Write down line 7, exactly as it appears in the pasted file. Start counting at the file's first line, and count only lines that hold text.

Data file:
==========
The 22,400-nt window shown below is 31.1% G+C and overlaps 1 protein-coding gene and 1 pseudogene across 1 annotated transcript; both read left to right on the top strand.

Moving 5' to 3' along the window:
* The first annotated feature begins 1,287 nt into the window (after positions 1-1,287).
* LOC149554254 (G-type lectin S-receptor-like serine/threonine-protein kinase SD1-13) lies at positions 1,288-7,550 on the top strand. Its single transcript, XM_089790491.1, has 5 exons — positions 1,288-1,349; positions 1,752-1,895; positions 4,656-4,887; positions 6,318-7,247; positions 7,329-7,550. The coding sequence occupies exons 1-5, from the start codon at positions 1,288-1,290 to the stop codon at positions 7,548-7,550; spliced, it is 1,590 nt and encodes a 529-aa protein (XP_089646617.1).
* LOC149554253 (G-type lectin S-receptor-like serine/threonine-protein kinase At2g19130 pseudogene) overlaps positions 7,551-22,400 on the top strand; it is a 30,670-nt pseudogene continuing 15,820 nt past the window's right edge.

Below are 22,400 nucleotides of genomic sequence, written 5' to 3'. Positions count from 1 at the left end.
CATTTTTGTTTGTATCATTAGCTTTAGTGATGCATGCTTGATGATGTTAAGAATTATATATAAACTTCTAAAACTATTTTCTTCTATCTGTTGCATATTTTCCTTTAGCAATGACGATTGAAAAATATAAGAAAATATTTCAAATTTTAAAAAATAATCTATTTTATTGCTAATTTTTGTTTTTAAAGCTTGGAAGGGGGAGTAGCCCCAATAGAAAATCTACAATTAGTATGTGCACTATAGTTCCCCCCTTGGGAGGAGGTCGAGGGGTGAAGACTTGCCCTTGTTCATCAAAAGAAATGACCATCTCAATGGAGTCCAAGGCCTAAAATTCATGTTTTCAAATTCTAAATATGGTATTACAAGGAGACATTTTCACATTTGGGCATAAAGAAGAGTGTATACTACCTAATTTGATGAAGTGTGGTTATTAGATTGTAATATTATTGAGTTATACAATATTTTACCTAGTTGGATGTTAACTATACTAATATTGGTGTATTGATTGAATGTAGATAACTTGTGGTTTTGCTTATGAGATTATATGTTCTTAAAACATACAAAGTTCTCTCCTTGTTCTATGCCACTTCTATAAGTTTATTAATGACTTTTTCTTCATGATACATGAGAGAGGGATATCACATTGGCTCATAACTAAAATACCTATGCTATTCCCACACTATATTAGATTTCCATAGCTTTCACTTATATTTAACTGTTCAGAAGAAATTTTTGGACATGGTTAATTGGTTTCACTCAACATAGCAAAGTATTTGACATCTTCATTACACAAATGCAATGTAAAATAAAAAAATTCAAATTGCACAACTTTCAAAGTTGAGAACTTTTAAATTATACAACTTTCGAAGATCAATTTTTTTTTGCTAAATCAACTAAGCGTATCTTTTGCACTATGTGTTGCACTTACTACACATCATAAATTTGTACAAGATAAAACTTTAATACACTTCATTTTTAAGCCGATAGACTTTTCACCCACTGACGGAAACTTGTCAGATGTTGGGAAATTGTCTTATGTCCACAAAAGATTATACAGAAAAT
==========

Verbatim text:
CATTTTTGTTTGTATCATTAGCTTTAGTGATGCATGCTTGATGATGTTAAGAATTATATATAAACTTCTAAAACTATTTTCTTCTATCTGTTGCATATTTTCCTTTAGCAATGACGATTGAAAAATATAAGAAAATATTTCAAATTTTAAAAAATAATCTATTTTATTGCTAATTTTTGTTTTTAAAGCTTGGAAGGGGGAGTAGCCCCAATAGAAAATCTACAATTAGTATGTGCACTATAGTTCCCCCCTTGGGAGGAGGTCGAGGGGTGAAGACTTGCCCTTGTTCATCAAAAGAAATGACCATCTCAATGGAGTCCAAGGCCTAAAATTCATGTTTTCAAATTCTAAATATGGTATTACAAGGAGACATTTTCACATTTGGGCATAAAGAAGAGTGTATACTACCTAATTTGATGAAGTGTGGTTATTAGATTGTAATATTATTGAGTTATACAATATTTTACCTAGTTGGATGTTAACTATACTAATATTGGTGTATTGATTGAATGTAGATAACTTGTGGTTTTGCTTATGAGATTATATGTTCTTAAAACATACAAAGTTCTCTCCTTGTTCTATGCCACTTCTATAAGTTTATTAATGACTTTTTCTTCATGATACATGAGAGAGGGATATCACATTGGCTCATAACTAAAATACCTATGCTATTCCCACACTATATTAGATTTCCATAGCTTTCACTTATATTTAACTGTTCAGAAGAAATTTTTGGACATGGTTAATTGGTTTCACTCAACATAGCAAAGTATTTGACATCTTCATTACACAAATGCAATGTAAAATAAAAAAATTCAAATTGCACAACTTTCAAAGTTGAGAACTTTTAAATTATACAACTTTCGAAGATCAATTTTTTTTTGCTAAATCAACTAAGCGTATCTTTTGCACTATGTGTTGCACTTACTACACATCATAAATTTGTACAAGATAAAACTTTAATACACTTCATTTTTAAGCCGATAGACTTTTCACCCACTGACGGAAACTTGTCAGATGTTGGGAAATTGTCTTATGTCCACAAAAGATTATACAGAAAAT